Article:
Nepal drifting towards constitutional crisis
Maoists have refused to cooperate in extending term of Constituent Assembly.
Kathmandu: Nepal is drifting towards a constitutional crisis, as the Maoists have refused to cooperate in extending the term of the Constituent Assembly till the Prime Minister Madhav Kumar Nepal steps down.
Leaders of the three major political parties – the CPN-Maoist, the Nepali Congress and the prime minister`s Communist Party of Nepal (United Marxist Leninist) -- met each other but failed to reach an agreement to extended the term of the Constituent Assembly beyond May 28 amid its failure to promulgate a Constitution.
Top CPN-Maoist leaders, including party chief Prachanda, today held dialogue with Nepali Congress acting president Shushil Koirala, but failed to reach an agreement.
The Maoists demanded the resignation of the Prime Minister before extending the term of the Assembly, said Bimalendra Nidhi, Nepali Congress general secretary.
Nepal has refused to quit under pressure and asked the Maoists to implement past agreements to create an atmosphere of trust in the country.
The 22-party ruling coalition has introduced a bill in the 601-Assembly to extend the term of the House for one year so that it can finish the task of framing a new Constitution.
CPN-Maoist party, with nearly 35 percent of the parliamentary seats, have refused to cooperate in extending the Assembly till the Prime Minister steps down.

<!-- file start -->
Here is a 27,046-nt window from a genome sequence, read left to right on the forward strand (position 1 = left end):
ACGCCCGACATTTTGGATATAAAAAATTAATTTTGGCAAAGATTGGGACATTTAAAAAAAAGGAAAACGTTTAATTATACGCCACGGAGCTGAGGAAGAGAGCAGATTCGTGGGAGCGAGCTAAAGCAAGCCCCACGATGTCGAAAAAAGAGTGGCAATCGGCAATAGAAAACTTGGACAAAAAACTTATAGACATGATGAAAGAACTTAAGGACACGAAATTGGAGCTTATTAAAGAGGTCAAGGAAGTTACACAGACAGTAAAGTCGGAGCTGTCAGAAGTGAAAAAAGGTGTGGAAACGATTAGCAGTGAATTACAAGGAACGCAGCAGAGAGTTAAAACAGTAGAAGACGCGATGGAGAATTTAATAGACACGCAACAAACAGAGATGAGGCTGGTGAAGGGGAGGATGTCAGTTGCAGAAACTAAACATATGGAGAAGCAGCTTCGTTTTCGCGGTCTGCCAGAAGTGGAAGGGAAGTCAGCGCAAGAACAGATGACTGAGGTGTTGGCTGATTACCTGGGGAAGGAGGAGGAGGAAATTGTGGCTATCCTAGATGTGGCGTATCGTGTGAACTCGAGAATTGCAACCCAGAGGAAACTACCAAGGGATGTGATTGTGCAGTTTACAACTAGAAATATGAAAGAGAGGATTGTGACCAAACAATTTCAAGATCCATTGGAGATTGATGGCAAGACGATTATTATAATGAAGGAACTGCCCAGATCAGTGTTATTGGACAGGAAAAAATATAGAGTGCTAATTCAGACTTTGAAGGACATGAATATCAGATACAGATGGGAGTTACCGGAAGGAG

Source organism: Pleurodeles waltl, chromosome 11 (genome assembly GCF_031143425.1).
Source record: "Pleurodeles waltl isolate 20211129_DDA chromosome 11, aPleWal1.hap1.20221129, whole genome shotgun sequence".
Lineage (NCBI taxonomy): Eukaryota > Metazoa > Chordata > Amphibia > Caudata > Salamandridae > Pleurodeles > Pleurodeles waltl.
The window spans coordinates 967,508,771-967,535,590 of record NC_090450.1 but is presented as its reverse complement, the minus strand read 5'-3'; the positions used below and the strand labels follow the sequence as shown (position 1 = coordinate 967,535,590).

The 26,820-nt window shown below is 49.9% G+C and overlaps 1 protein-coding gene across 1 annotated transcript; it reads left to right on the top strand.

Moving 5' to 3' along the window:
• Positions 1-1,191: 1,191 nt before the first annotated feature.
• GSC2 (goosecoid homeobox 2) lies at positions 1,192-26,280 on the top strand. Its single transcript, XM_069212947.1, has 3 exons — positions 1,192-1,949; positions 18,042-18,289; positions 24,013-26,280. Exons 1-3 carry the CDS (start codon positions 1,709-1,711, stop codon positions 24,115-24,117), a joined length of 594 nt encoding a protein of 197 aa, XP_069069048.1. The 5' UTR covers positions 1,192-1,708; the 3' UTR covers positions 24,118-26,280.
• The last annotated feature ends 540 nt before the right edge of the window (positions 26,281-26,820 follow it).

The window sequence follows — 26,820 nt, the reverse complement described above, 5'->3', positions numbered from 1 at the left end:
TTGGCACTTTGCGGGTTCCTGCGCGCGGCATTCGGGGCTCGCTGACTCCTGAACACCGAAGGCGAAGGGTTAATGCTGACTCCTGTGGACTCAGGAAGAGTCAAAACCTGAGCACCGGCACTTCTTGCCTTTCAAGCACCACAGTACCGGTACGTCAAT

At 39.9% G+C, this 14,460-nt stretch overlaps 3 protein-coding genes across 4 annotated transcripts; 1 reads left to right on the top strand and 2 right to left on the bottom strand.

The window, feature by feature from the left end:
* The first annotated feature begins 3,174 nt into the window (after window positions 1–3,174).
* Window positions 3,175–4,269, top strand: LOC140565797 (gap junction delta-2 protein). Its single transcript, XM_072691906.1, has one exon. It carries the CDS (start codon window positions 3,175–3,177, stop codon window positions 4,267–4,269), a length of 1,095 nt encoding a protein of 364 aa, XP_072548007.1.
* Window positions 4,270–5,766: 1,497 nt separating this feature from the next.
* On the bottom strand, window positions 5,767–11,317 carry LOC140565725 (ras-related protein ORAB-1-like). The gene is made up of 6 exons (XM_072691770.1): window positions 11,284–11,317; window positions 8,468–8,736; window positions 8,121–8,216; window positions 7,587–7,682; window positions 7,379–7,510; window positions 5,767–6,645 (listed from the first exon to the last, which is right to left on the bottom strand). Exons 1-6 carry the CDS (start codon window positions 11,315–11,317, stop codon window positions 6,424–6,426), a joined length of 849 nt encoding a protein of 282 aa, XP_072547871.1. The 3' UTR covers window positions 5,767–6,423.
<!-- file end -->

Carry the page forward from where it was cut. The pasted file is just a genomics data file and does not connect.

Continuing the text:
Without the Maoists support, the ruling coalition would be unable to garner the two-thirds parliamentary vote required to get the proposal approved by the House.
Faulting the Maoists for the deadlock, he said the extension of the Assembly`s term is in no way related to the Prime Minister`s resignation.
If the Maoists are honest in implementing the 2006 Comprehensive Peace Agreement, they should endorse the extension of the Assembly, he underlined.
We told the Maoists that we can discuss the issue of resignation of the Prime Minister and formation of national consensus government through a package deal, Nidhi said.
He said the former rebels should first agree on the number of combatants to be integrated and rehabilitated, return the seized property, dissolve their paramilitary organisation in the Young Communist League and express commitment to a democratic, federal republic Constitution before we may consider their demand.